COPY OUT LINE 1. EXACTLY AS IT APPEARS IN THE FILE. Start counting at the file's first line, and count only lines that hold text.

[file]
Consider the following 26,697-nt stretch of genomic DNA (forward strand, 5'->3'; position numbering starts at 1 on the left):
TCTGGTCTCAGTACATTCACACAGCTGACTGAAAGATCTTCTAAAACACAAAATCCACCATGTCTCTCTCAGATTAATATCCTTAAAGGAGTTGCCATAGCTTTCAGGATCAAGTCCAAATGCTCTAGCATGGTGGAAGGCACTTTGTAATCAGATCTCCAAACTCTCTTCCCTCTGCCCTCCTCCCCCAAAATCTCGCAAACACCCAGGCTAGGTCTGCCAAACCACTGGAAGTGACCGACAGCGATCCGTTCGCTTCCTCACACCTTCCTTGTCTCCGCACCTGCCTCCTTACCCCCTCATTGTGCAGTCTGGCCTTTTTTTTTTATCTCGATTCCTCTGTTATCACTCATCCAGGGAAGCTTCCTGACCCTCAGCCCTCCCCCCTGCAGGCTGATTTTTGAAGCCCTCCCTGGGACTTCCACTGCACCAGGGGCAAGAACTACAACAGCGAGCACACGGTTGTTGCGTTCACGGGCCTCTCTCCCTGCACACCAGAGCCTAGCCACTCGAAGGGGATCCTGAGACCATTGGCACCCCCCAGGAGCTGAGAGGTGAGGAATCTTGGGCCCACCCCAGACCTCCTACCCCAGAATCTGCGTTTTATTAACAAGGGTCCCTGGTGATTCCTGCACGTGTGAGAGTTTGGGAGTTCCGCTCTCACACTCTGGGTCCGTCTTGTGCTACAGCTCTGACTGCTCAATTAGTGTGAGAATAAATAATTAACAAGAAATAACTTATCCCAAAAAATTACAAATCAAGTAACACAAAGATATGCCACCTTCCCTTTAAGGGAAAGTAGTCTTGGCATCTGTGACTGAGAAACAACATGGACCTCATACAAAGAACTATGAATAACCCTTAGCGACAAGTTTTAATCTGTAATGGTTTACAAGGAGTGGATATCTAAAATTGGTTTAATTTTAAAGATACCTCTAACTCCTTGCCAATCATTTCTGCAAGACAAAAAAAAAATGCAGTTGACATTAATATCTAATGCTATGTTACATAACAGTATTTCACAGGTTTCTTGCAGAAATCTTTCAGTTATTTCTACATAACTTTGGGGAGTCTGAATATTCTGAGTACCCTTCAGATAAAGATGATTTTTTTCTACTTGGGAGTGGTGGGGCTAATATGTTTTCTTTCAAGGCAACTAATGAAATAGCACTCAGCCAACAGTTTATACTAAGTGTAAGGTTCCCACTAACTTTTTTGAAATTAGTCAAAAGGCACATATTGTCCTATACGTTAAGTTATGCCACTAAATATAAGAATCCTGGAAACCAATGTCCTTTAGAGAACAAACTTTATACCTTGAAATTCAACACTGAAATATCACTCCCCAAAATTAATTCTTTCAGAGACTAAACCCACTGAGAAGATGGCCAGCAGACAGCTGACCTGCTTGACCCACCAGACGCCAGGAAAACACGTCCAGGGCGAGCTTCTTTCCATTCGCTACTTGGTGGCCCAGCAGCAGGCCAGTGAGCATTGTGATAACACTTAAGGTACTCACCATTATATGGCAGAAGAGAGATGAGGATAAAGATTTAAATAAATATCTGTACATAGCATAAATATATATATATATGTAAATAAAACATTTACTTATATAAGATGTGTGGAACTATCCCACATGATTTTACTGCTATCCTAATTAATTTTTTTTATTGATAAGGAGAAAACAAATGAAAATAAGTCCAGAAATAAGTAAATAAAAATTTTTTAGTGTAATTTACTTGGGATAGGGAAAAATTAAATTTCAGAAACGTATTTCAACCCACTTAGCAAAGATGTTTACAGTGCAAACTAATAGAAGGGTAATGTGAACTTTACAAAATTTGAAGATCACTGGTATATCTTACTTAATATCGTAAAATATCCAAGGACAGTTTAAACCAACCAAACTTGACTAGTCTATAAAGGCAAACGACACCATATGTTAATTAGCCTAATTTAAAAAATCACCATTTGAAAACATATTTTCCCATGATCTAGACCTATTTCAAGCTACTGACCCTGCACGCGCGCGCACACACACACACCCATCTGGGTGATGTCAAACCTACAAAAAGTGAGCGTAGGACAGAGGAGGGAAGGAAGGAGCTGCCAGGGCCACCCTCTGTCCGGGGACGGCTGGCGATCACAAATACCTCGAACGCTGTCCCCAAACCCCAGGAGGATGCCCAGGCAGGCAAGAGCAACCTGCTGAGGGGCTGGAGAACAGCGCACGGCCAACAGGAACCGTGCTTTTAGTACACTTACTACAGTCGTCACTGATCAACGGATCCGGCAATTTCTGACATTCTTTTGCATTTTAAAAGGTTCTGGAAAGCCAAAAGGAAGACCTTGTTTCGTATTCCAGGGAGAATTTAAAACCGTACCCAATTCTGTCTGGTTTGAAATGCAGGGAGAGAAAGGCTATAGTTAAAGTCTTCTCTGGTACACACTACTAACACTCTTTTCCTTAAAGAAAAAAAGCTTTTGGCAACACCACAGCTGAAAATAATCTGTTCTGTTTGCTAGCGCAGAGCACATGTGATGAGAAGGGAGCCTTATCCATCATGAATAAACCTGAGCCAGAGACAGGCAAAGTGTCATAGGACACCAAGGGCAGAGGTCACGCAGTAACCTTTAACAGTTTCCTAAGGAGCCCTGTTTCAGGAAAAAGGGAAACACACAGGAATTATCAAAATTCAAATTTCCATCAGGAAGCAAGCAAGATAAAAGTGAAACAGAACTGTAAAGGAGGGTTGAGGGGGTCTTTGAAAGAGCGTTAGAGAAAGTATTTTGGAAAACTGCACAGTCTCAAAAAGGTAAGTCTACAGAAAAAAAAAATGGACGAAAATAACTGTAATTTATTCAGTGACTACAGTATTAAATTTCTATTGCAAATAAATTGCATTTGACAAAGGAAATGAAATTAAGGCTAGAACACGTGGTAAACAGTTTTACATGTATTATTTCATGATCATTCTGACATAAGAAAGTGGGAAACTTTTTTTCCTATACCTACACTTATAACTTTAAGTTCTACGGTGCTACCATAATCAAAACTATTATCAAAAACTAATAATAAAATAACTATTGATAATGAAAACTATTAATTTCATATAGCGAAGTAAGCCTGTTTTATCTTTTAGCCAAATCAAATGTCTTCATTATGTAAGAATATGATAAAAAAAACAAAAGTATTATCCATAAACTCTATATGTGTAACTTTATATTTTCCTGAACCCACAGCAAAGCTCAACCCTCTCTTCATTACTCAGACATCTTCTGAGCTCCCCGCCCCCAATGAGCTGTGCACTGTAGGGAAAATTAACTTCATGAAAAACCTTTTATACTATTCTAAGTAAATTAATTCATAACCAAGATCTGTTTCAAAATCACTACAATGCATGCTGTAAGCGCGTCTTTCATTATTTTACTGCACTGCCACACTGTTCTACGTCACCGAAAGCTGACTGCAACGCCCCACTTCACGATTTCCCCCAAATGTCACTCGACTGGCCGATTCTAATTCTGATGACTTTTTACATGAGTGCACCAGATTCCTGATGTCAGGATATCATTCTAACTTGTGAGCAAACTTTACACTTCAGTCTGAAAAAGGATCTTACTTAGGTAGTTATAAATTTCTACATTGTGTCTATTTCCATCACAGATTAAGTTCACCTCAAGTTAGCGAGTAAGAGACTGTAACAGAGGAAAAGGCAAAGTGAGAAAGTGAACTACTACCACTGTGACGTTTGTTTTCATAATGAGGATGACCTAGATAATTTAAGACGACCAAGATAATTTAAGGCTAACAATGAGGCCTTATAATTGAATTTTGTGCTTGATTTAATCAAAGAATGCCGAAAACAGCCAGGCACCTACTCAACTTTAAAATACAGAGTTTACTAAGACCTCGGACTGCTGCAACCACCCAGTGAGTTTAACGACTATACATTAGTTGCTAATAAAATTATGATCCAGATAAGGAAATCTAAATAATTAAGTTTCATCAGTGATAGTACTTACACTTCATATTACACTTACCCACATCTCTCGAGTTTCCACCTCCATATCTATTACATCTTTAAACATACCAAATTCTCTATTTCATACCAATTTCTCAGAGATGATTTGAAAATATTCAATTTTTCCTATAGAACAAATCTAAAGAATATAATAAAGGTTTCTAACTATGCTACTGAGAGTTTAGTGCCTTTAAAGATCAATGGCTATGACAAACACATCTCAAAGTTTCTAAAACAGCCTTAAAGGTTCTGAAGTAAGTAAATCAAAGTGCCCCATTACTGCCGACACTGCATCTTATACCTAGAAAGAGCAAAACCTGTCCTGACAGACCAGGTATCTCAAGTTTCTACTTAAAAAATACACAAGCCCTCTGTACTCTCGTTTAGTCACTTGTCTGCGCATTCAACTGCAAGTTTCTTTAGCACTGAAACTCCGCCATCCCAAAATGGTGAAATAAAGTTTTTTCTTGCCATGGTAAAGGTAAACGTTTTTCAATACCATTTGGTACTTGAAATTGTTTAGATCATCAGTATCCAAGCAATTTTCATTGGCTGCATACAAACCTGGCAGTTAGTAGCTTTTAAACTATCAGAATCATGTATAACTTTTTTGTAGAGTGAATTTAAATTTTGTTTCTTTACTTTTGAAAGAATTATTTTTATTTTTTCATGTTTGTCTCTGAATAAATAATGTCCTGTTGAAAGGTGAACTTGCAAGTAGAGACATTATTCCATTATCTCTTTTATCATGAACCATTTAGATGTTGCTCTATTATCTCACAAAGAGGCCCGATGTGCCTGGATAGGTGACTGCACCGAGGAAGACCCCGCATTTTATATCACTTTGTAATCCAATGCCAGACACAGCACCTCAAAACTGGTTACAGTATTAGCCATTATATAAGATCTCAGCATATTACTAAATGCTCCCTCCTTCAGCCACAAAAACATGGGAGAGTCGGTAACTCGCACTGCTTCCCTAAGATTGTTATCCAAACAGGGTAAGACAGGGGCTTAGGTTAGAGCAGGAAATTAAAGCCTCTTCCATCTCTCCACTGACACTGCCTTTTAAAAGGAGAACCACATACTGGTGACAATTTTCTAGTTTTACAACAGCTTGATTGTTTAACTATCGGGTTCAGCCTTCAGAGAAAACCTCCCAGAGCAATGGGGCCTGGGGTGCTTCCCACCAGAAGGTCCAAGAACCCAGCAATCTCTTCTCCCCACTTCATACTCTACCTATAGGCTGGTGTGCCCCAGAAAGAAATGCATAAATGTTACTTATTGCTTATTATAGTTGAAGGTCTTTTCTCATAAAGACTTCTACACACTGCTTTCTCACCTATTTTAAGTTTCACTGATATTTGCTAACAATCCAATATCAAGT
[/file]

Consider the following 26,697-nt stretch of genomic DNA (forward strand, 5'->3'; position numbering starts at 1 on the left):